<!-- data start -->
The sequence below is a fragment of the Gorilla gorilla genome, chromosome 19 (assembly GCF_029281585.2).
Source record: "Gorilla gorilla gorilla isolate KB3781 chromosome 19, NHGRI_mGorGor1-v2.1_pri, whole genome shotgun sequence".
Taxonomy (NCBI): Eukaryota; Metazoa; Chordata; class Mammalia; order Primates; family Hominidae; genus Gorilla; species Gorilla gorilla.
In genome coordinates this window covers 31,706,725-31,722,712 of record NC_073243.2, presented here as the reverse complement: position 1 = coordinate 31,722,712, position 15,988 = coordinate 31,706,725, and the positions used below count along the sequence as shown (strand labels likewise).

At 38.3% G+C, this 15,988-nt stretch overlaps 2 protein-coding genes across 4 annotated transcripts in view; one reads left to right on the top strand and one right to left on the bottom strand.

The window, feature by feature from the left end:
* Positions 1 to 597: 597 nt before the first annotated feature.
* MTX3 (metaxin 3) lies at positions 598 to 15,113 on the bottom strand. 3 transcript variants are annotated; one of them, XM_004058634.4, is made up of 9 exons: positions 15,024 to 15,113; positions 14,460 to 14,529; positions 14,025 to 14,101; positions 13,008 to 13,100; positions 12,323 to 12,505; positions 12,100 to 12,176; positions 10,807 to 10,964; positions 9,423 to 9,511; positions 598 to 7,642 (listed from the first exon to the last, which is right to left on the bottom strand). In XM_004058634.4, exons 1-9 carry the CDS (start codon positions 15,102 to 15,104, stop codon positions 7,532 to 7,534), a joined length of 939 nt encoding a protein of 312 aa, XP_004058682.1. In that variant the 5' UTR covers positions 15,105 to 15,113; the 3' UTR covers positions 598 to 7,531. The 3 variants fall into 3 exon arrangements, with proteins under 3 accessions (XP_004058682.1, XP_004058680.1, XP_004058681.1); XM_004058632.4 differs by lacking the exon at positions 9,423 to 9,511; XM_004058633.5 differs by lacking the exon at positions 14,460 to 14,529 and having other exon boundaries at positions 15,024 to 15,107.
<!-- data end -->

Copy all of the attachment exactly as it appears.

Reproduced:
The sequence below is a fragment of the Gorilla gorilla genome, chromosome 19 (assembly GCF_029281585.2).
Source record: "Gorilla gorilla gorilla isolate KB3781 chromosome 19, NHGRI_mGorGor1-v2.1_pri, whole genome shotgun sequence".
Taxonomy (NCBI): Eukaryota; Metazoa; Chordata; class Mammalia; order Primates; family Hominidae; genus Gorilla; species Gorilla gorilla.
In genome coordinates this window covers 31,706,725-31,722,712 of record NC_073243.2, presented here as the reverse complement: position 1 = coordinate 31,722,712, position 15,988 = coordinate 31,706,725, and the positions used below count along the sequence as shown (strand labels likewise).

At 38.3% G+C, this 15,988-nt stretch overlaps 2 protein-coding genes across 4 annotated transcripts in view; one reads left to right on the top strand and one right to left on the bottom strand.

The window, feature by feature from the left end:
* Positions 1 to 597: 597 nt before the first annotated feature.
* MTX3 (metaxin 3) lies at positions 598 to 15,113 on the bottom strand. 3 transcript variants are annotated; one of them, XM_004058634.4, is made up of 9 exons: positions 15,024 to 15,113; positions 14,460 to 14,529; positions 14,025 to 14,101; positions 13,008 to 13,100; positions 12,323 to 12,505; positions 12,100 to 12,176; positions 10,807 to 10,964; positions 9,423 to 9,511; positions 598 to 7,642 (listed from the first exon to the last, which is right to left on the bottom strand). In XM_004058634.4, exons 1-9 carry the CDS (start codon positions 15,102 to 15,104, stop codon positions 7,532 to 7,534), a joined length of 939 nt encoding a protein of 312 aa, XP_004058682.1. In that variant the 5' UTR covers positions 15,105 to 15,113; the 3' UTR covers positions 598 to 7,531. The 3 variants fall into 3 exon arrangements, with proteins under 3 accessions (XP_004058682.1, XP_004058680.1, XP_004058681.1); XM_004058632.4 differs by lacking the exon at positions 9,423 to 9,511; XM_004058633.5 differs by lacking the exon at positions 14,460 to 14,529 and having other exon boundaries at positions 15,024 to 15,107.